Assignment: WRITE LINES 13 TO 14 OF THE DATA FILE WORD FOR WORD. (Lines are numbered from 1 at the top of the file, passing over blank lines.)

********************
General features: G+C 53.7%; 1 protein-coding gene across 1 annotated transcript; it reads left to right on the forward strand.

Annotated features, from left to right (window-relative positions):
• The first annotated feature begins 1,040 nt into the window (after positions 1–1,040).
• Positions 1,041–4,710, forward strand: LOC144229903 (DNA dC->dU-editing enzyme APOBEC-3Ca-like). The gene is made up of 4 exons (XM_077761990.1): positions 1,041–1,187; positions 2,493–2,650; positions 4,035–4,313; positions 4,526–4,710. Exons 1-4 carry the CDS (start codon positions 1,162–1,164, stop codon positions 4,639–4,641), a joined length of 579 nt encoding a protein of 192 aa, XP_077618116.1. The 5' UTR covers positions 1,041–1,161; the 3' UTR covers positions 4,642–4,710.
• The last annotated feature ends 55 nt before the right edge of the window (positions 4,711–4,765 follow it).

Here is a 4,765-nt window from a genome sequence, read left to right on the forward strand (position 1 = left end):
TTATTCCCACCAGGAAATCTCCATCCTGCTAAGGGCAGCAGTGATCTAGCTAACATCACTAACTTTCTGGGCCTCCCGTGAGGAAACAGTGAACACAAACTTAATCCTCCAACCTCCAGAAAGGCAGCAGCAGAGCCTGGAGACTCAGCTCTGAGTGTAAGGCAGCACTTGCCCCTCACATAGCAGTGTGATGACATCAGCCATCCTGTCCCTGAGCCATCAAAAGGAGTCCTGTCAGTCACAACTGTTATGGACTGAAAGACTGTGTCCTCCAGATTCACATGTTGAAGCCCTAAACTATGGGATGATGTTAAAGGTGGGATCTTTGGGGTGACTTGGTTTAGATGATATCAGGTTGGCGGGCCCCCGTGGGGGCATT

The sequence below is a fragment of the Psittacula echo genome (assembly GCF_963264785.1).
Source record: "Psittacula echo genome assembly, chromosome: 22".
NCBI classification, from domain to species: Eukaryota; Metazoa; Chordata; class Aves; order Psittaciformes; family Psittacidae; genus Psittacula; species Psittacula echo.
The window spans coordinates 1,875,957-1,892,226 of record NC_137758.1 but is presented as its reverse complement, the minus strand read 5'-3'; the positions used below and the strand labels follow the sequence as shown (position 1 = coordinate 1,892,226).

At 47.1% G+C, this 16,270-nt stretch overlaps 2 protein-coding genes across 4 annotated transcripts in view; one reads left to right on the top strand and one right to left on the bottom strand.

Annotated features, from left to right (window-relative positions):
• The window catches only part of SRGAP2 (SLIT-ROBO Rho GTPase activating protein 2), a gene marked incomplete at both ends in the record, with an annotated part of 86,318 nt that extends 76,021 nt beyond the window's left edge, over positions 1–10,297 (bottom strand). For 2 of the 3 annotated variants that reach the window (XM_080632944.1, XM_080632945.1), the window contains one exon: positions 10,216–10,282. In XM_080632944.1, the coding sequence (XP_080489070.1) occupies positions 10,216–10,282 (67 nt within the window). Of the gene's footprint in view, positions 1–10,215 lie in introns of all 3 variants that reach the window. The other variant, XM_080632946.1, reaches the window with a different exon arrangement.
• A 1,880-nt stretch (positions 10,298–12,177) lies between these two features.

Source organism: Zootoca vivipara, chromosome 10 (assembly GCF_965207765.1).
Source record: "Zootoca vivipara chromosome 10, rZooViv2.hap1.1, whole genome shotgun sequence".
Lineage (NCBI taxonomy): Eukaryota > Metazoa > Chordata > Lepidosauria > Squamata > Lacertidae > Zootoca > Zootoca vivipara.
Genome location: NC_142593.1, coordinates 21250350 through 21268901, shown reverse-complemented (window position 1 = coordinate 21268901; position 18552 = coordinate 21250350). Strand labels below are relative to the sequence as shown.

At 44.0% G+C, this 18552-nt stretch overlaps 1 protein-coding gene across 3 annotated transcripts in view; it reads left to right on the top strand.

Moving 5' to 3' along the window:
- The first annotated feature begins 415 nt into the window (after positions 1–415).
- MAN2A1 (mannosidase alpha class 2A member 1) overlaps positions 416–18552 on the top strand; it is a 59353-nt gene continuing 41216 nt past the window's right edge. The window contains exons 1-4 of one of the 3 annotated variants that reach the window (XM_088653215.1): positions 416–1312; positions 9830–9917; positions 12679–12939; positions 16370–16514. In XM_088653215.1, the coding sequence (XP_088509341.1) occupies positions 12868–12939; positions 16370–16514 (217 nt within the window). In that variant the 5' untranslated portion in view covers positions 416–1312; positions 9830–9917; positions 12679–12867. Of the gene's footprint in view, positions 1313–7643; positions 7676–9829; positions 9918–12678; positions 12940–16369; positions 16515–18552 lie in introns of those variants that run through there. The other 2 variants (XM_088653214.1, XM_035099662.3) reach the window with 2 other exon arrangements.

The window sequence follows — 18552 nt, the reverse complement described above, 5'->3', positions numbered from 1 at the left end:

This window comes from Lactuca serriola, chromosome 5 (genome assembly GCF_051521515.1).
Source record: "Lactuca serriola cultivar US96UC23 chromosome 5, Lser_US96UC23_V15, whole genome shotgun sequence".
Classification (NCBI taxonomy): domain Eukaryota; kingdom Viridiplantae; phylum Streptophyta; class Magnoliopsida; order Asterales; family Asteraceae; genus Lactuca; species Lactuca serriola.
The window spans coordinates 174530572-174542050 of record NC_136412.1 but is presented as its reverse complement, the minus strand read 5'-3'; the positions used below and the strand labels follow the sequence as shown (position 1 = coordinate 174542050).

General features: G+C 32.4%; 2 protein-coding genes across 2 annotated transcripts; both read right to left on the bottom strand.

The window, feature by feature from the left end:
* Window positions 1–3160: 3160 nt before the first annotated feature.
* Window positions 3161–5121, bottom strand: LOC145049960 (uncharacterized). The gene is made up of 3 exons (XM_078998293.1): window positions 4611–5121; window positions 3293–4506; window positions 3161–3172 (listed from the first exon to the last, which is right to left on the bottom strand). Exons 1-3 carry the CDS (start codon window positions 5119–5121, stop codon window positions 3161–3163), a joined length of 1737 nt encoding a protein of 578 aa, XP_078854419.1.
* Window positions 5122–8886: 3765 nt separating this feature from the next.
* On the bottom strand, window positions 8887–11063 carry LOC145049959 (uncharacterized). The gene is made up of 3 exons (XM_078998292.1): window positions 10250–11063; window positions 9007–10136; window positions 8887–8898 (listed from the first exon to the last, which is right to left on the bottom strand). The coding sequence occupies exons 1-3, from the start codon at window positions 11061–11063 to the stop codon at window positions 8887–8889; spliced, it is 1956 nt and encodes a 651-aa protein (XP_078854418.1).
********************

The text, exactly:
Annotated features, from left to right (window-relative positions):
• The window catches only part of SRGAP2 (SLIT-ROBO Rho GTPase activating protein 2), a gene marked incomplete at both ends in the record, with an annotated part of 86,318 nt that extends 76,021 nt beyond the window's left edge, over positions 1–10,297 (bottom strand). For 2 of the 3 annotated variants that reach the window (XM_080632944.1, XM_080632945.1), the window contains one exon: positions 10,216–10,282. In XM_080632944.1, the coding sequence (XP_080489070.1) occupies positions 10,216–10,282 (67 nt within the window). Of the gene's footprint in view, positions 1–10,215 lie in introns of all 3 variants that reach the window. The other variant, XM_080632946.1, reaches the window with a different exon arrangement.